Out of a chaotic but utterly compelling night at the Bernabeu, there were many questions, but one of the most pressing beyond those about refereeing decisions was this: did the most ‘deserving’ team go through? The second most pressing was would the most ‘deserving’ team have gone through even if every refereeing decision had been right?
That kind of unpredictability is one of the great glories of the football, and Real Madrid’s 4-2 win over Bayern Munich on Tuesday night was genuinely close to being one of the modern Champions League’s truly epic encounters.
But it also summed up so many of the frustrations of the modern game. It was an intense and hugely entertaining encounter, but still one irritatingly decided by a series of conspicuously questionable decisions as much as the great players present like Cristiano Ronaldo and Arjen Robben.
Real Madrid 4 Bayern 2 player ratings
Real Madrid 4 Bayern 2 player ratings
1/22 Keylor Navas – 6 out of 10
Found wanting when called upon. Should have done better to prevent Ramos’ own goal.
2/22 Dani Carvajal – 7 out of 10
His early effort from range may not have gone in but it set the tone for Madrid to have the better of the first half.
3/22 Nacho – 7 out of 10
More solid than his defensive partner, and looks to be benefitting from gaining Zinedine Zidane's confidence.
4/22 Sergio Ramos – 6 out of 10
Unfortunate to divert the ball into his own net, but it could have been avoided with a little more communication.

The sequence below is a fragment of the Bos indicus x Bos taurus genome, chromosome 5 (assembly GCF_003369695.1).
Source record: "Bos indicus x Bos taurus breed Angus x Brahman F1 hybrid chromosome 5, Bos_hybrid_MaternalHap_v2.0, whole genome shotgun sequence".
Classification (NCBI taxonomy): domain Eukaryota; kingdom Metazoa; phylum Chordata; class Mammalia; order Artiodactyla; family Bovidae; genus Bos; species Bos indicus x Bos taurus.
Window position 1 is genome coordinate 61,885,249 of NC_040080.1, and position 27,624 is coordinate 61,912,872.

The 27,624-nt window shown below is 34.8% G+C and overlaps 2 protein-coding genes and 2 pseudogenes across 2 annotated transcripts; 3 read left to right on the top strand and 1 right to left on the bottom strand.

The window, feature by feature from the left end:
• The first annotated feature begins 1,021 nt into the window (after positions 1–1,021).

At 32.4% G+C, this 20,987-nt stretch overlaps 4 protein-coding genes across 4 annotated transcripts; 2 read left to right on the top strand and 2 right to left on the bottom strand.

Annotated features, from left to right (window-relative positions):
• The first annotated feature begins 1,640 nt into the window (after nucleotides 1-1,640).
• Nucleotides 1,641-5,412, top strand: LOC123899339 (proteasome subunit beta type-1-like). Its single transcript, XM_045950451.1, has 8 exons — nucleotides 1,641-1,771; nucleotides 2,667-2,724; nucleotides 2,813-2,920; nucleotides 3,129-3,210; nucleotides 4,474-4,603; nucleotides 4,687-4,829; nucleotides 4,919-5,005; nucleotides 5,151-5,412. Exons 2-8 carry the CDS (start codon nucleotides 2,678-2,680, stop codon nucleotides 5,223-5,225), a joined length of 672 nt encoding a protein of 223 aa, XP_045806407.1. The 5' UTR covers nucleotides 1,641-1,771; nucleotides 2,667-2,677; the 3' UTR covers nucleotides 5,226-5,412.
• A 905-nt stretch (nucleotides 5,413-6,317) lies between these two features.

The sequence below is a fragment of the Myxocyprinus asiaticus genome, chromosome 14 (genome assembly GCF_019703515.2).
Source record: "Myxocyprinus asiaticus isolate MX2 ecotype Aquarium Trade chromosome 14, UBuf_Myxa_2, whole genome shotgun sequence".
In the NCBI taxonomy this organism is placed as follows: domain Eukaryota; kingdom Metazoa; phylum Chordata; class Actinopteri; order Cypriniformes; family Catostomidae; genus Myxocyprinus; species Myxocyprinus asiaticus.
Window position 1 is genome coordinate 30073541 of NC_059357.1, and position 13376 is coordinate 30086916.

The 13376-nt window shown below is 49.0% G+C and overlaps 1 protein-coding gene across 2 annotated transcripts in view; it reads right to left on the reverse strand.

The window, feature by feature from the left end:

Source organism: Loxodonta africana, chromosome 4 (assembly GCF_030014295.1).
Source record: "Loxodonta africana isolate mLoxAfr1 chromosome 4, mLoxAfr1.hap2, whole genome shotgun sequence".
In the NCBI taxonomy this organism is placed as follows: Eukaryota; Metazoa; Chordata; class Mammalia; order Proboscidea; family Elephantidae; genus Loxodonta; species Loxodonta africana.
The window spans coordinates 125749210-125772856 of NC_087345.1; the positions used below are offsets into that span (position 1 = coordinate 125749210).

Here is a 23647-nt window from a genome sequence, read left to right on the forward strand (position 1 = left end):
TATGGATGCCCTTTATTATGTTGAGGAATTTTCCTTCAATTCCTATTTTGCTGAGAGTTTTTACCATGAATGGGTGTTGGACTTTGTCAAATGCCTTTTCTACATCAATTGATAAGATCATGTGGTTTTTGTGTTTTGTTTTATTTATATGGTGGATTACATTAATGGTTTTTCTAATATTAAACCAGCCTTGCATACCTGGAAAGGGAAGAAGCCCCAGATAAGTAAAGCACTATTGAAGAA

5/22 Marcelo – 9 out of 10
Excellent. Superbly blocked Thiago’s effort early on, then produced a brilliant goal-line clearance after the break to deny Robben. Impressed going forward too, setting up Ronaldo in extra time.
6/22 Luka Modric – 7 out of 10
Key to Madrid’s excellent spells of first half build-up. Ronaldo should have rewarded one particularly special pass with the goal it deserved.
7/22 Casemiro – 7 out of 10
Careless in his challenge on Robben for the penalty. Otherwise, a solid presence disrupting Bayern’s forays forward.
8/22 Toni Kroos – 5 out of 10
Struggled to match the influence of his fellow midfielder Modric.
9/22 Isco – 6 out of 10
Failed to build on Saturday’s excellent showing at Sporting.
10/22 Karim Benzema – 5 out of 10
Offered very little before being hauled off for the more impactful Asensio.
11/22 Cristiano Ronaldo – 8 out of 10
A quiet start but then came another ‘clutch’ goal, just like his two in Bavaria. Two more followed thanks to poor officiating, but this was still a reminder that you should never write Ronaldo off.
12/22 Manuel Neuer – 6 out of 10
Will be disappointed to have conceded six over the two legs, but was outdone by some poor officiating here.
13/22 Philip Lahm – 6 out of 10
Struggled to cope with Marcelo, who got the better of him too often. We have come to expect more.
14/22 Jerome Boateng – 7 out of 10
Heroic block on the line stopped Ramos from putting the hosts in front in the first half.
15/22 Mats Hummels – 8 out of 10
Another defender who put his body on the line when it counted. Spectacularly blocked Kroos’ shot in the first half.
16/22 David Alaba – 5 out of 10
His poor crossing let his teammates down when they were making headway early on.
17/22 Xabi Alonso – 5 out of 10
Surprisingly poor in possession during his last Champions League appearance, with several wayward passes. Replaced by Thomas Muller deep into the second half.
18/22 Arjen Robben – 8 out of 10
Made things tick in Bayern’s attack. Questionable role in the penalty, maybe, but his side's stand-out performer still.
19/22 Arturo Vidal – 4 out of 10
His tackle was fair and should not have resulted in a red, but still, too often a liability. Should also have done better when slipped in by Robben soon after Bayern’s first goal.
20/22 Thiago – 5 out of 10